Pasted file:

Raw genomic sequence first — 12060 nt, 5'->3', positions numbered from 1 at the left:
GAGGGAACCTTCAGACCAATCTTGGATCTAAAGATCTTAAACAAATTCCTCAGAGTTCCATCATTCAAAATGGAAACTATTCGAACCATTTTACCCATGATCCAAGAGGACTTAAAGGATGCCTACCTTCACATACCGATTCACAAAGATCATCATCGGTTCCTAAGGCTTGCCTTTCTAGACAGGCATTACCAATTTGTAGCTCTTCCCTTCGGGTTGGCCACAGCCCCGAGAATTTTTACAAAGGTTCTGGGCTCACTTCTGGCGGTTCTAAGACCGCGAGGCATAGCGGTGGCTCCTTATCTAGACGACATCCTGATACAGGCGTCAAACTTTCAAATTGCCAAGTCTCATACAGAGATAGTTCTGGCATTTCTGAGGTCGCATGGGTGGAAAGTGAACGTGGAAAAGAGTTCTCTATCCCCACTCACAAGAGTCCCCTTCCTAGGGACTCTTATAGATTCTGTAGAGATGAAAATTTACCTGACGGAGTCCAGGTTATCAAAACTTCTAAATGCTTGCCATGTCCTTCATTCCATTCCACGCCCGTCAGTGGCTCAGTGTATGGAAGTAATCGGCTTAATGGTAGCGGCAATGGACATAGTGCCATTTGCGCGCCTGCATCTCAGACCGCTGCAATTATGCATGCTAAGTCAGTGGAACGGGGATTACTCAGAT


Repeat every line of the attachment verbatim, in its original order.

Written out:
Raw genomic sequence first — 12060 nt, 5'->3', positions numbered from 1 at the left:
GAGGGAACCTTCAGACCAATCTTGGATCTAAAGATCTTAAACAAATTCCTCAGAGTTCCATCATTCAAAATGGAAACTATTCGAACCATTTTACCCATGATCCAAGAGGACTTAAAGGATGCCTACCTTCACATACCGATTCACAAAGATCATCATCGGTTCCTAAGGCTTGCCTTTCTAGACAGGCATTACCAATTTGTAGCTCTTCCCTTCGGGTTGGCCACAGCCCCGAGAATTTTTACAAAGGTTCTGGGCTCACTTCTGGCGGTTCTAAGACCGCGAGGCATAGCGGTGGCTCCTTATCTAGACGACATCCTGATACAGGCGTCAAACTTTCAAATTGCCAAGTCTCATACAGAGATAGTTCTGGCATTTCTGAGGTCGCATGGGTGGAAAGTGAACGTGGAAAAGAGTTCTCTATCCCCACTCACAAGAGTCCCCTTCCTAGGGACTCTTATAGATTCTGTAGAGATGAAAATTTACCTGACGGAGTCCAGGTTATCAAAACTTCTAAATGCTTGCCATGTCCTTCATTCCATTCCACGCCCGTCAGTGGCTCAGTGTATGGAAGTAATCGGCTTAATGGTAGCGGCAATGGACATAGTGCCATTTGCGCGCCTGCATCTCAGACCGCTGCAATTATGCATGCTAAGTCAGTGGAACGGGGATTACTCAGAT